testing biological ideas on evolution, aging and longevity with demographic and genealogical data

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Testing Biological Ideas on Evolution, Aging and Longevity with Demographic and Genealogical Data. Leonid A. Gavrilov Natalia S. Gavrilova Center on Aging, NORC/University of Chicago, 1155 East 60th Street, Chicago, IL 60637. - PowerPoint PPT Presentation

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  • Testing Biological Ideas on Evolution, Aging and Longevity with Demographic and Genealogical Data Leonid A. GavrilovNatalia S. Gavrilova Center on Aging, NORC/University of Chicago, 1155 East 60th Street, Chicago, IL 60637

  • What are the data and the predictions of the evolutionary theory onLinks between human longevity and fertility

    Lifespan heritability in humans

    Quality of offspring conceived to older parents

  • Founding FathersBeeton, M., Yule, G.U., Pearson, K. 1900. Data for the problem of evolution in man. V. On the correlation between duration of life and the number of offspring. Proc. R. Soc. London, 67: 159-179.Data used: English Quaker records and Whitney Family of Connectucut records for females and American Whitney family and Burkes Landed Gentry for males.

  • Findings and Conclusions by Beeton et al., 1900They tested predictions of the Darwinian evolutionary theory that the fittest individuals should leave more offspring.Findings: Slightly positive relationship between postreproductive lifespan (50+) of both mothers and fathers and the number of offspring.Conclusion: fertility is correlated with longevity even after the fecund period is passed and selective mortality reduces the numbers of the offspring of the less fit relatively to the fitter.

  • Other Studies, Which Found Positive Correlation Between Reproduction and Postreproductive LongevityTelephone inventor Alexander Graham Bell (1918): The longer lived parents were the most fertile.

    Bettie Freeman (1935): Weak positive correlations between the duration of postreproductive life in women and the number of offspring borne. Human Biology, 7: 392-418.Bideau A. (1986): Duration of life in women after age 45 was longer for those women who borne 12 or more children. Population 41: 59-72.

  • Studies that Found no Relationship Between Postreproductive Longevity and ReproductionHenry L. 1956. Travaux et Documents.Gauter, E. and Henry L. 1958. Travaux et Documents, 26.Knodel, J. 1988. Demographic Behavior in the Past. Le Bourg et al., 1993. Experimental Gerontology, 28: 217-232.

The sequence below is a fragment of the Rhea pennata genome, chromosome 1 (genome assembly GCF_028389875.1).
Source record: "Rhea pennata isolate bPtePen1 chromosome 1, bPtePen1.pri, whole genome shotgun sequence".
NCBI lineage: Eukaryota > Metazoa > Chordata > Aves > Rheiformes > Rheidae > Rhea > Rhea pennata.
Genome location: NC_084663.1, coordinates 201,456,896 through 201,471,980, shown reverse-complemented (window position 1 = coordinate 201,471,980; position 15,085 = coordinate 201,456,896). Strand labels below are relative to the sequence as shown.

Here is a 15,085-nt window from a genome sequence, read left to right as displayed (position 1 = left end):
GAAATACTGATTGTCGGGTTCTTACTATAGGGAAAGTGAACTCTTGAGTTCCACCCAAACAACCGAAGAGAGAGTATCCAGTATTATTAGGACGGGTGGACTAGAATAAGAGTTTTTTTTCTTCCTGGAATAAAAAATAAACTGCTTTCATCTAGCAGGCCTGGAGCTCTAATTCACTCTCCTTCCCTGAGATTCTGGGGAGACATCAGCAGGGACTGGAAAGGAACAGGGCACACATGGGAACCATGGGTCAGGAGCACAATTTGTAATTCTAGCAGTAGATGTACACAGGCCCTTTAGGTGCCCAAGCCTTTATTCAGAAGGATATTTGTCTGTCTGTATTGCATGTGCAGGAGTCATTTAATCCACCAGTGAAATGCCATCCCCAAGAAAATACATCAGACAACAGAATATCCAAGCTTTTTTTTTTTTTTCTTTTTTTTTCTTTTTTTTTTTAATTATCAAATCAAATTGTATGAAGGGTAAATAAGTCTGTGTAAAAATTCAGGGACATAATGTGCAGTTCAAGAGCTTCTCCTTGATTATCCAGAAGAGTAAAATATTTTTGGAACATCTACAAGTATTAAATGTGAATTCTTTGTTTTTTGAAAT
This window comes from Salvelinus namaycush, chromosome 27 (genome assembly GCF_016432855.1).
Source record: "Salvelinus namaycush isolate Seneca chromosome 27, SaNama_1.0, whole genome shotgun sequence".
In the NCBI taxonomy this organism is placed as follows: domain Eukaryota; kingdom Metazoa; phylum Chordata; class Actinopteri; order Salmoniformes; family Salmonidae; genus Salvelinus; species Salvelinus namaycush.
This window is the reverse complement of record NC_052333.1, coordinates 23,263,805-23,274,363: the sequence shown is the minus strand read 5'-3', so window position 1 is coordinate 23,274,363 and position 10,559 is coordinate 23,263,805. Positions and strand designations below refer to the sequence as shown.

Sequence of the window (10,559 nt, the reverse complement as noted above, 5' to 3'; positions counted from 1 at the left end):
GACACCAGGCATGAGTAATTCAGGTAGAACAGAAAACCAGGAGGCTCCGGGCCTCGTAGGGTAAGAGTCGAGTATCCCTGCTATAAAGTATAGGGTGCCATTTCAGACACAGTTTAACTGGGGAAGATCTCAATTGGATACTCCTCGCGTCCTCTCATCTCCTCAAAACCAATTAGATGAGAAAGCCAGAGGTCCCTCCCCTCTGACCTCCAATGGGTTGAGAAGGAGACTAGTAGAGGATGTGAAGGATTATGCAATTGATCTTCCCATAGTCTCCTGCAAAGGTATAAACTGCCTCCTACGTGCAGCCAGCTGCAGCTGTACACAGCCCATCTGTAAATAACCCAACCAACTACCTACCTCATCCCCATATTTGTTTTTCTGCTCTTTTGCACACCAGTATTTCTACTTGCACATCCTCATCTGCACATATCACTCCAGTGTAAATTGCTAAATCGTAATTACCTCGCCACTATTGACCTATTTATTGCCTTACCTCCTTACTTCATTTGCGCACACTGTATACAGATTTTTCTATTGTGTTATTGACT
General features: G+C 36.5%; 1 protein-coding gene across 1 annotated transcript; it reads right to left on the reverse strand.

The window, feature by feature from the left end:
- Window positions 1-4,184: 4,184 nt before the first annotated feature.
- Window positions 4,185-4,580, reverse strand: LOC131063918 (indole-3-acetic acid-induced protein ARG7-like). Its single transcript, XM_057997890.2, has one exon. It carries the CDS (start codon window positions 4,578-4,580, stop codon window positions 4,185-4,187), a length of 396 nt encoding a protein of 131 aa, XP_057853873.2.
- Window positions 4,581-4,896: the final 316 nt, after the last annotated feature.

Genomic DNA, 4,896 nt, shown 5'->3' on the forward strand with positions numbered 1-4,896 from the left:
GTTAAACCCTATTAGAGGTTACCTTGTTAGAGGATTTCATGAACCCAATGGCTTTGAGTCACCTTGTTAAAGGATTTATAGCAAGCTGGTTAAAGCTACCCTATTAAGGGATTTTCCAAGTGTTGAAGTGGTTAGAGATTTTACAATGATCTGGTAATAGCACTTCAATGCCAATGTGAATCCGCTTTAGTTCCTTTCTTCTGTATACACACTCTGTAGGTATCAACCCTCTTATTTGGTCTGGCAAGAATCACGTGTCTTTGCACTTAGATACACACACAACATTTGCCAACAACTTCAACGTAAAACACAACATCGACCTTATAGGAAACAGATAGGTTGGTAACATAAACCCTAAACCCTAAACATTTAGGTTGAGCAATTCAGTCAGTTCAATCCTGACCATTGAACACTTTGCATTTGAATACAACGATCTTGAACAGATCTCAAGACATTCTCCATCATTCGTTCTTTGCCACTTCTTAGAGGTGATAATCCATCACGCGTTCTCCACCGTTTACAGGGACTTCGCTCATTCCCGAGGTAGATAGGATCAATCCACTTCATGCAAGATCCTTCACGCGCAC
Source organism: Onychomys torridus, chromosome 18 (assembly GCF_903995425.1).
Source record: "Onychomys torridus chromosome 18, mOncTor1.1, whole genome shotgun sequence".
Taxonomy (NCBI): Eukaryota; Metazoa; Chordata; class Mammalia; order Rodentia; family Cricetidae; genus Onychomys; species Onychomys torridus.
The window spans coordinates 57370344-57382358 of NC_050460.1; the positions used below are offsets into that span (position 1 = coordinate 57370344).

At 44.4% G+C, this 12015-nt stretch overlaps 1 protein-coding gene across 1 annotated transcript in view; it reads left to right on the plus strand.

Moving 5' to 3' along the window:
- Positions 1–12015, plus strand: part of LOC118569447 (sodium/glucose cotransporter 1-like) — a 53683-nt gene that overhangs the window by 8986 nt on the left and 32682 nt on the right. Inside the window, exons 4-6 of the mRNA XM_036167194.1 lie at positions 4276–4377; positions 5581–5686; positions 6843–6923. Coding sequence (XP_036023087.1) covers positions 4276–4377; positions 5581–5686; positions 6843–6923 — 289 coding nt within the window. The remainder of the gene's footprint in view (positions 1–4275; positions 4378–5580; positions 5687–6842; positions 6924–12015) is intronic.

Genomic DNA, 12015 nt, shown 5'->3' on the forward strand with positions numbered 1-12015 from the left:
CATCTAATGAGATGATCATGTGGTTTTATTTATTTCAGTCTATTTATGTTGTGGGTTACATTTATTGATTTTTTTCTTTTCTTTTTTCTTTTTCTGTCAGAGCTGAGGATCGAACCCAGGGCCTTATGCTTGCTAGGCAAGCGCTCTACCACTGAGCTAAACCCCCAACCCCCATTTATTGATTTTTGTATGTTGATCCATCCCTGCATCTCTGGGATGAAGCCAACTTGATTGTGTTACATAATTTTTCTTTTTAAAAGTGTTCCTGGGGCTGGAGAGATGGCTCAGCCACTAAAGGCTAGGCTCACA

• Study that Found a Trade-Off Between Reproductive Success and Postreproductive LongevityWestendorp RGJ, Kirkwood TBL. 1998. Human longevity at the cost of reproductive success. Nature 396: 743-746.

    Extensive media coverage including BBC and over 100 citations in scientific literature as an established scientific fact. Previous studies were not quoted and discussed in this article.

  • Point estimates of progeny number for married aristocratic women from different birth cohorts as a function of age at death. The estimates of progeny number are adjusted for trends over calendar time using multiple regression.Source: Westendorp, Kirkwood, Human longevity at the cost of reproductive success. Nature, 1998, 396, pp 743-746

  • Number of progeny and age at first childbirth dependent on the age at death of married aristocratic women

    Source: Westendorp, R. G. J., Kirkwood, T. B. L. Human longevity at the cost of reproductive success. Nature, 1998, 396, pp 743-746

  • it is not a matter of reduced fertility, but a case of 'to have or have not'.Source: ToonLigtenberg & HenkBrand. Longevity does family size matter? Nature, 1998, 396, pp 743-746

    Table 1 Relationship between age at death and number of children for married aristocratic women

    Age at death

    Proportion childless

    Number of children

    (years)

    mean for all women

    mean for women having children

    90

    0.49

    1.80

    3.53

  • Source: Westendorp, R. G. J., Kirkwood, T. B. L. Human longevity at the cost of reproductive success. Nature, 1998, 396, pp 743-746

  • Do longevous women have impaired fertility ?Why is this question so important and interesting? Scientific Significance

    This is a testable prediction of some evolutionary theories of aging - disposable soma theory of aging (Kirkwood)

    "The disposable soma theory on the evolution of ageing states that longevity requires investments in somatic maintenance that reduce the resources available for reproduction (Westendorp, Kirkwood, Nature, 1998).

  • Do longevous women have impaired fertility ?

    Practical Importance. Do we really wish to live a long life at the cost of infertility?: the next generations of Homo sapiens will have even longer life spans but at the cost of impaired fertility Rudi Westendorp Are we becoming less disposable? EMBO Reports, 2004, 5: 2-6. "... increasing longevity through genetic manipulation of the mechanisms of aging raises deep biological and moral questions. These questions should give us pause before we embark on the enterprise of extending our lives Walter Glennon "Extending the Human Life Span", Journal of Medicine and Philosophy, 2002, Vol. 27, No. 3, pp. 339-354.